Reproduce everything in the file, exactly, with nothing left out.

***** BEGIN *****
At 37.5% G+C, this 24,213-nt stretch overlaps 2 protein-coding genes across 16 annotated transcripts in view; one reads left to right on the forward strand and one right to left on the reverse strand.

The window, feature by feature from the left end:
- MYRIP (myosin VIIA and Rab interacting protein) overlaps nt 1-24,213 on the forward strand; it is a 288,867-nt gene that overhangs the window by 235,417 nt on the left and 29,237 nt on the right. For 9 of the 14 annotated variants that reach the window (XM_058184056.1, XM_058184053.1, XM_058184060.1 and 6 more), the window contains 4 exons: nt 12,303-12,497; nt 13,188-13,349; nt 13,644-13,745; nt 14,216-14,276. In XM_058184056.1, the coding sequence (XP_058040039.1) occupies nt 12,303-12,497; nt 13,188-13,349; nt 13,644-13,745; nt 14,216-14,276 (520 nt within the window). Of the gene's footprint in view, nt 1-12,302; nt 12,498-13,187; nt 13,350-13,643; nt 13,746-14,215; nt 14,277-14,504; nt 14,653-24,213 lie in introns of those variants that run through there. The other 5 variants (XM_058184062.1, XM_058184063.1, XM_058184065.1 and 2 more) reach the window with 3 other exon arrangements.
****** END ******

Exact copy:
At 37.5% G+C, this 24,213-nt stretch overlaps 2 protein-coding genes across 16 annotated transcripts in view; one reads left to right on the forward strand and one right to left on the reverse strand.

The window, feature by feature from the left end:
- MYRIP (myosin VIIA and Rab interacting protein) overlaps nt 1-24,213 on the forward strand; it is a 288,867-nt gene that overhangs the window by 235,417 nt on the left and 29,237 nt on the right. For 9 of the 14 annotated variants that reach the window (XM_058184056.1, XM_058184053.1, XM_058184060.1 and 6 more), the window contains 4 exons: nt 12,303-12,497; nt 13,188-13,349; nt 13,644-13,745; nt 14,216-14,276. In XM_058184056.1, the coding sequence (XP_058040039.1) occupies nt 12,303-12,497; nt 13,188-13,349; nt 13,644-13,745; nt 14,216-14,276 (520 nt within the window). Of the gene's footprint in view, nt 1-12,302; nt 12,498-13,187; nt 13,350-13,643; nt 13,746-14,215; nt 14,277-14,504; nt 14,653-24,213 lie in introns of those variants that run through there. The other 5 variants (XM_058184062.1, XM_058184063.1, XM_058184065.1 and 2 more) reach the window with 3 other exon arrangements.